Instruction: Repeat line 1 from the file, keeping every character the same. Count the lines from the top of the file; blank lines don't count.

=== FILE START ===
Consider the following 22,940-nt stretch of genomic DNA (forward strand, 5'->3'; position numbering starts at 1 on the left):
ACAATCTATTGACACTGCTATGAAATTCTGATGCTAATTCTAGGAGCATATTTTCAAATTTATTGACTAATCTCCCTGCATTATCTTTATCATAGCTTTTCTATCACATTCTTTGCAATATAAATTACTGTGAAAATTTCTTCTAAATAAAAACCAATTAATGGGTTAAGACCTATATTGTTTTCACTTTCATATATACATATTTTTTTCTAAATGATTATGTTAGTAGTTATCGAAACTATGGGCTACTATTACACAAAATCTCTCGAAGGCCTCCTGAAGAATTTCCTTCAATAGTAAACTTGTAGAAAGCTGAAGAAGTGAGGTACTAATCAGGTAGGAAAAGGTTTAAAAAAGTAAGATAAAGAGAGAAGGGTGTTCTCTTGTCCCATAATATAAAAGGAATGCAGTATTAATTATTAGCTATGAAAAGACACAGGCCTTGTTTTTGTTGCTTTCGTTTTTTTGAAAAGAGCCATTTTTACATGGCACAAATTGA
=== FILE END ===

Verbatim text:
Consider the following 22,940-nt stretch of genomic DNA (forward strand, 5'->3'; position numbering starts at 1 on the left):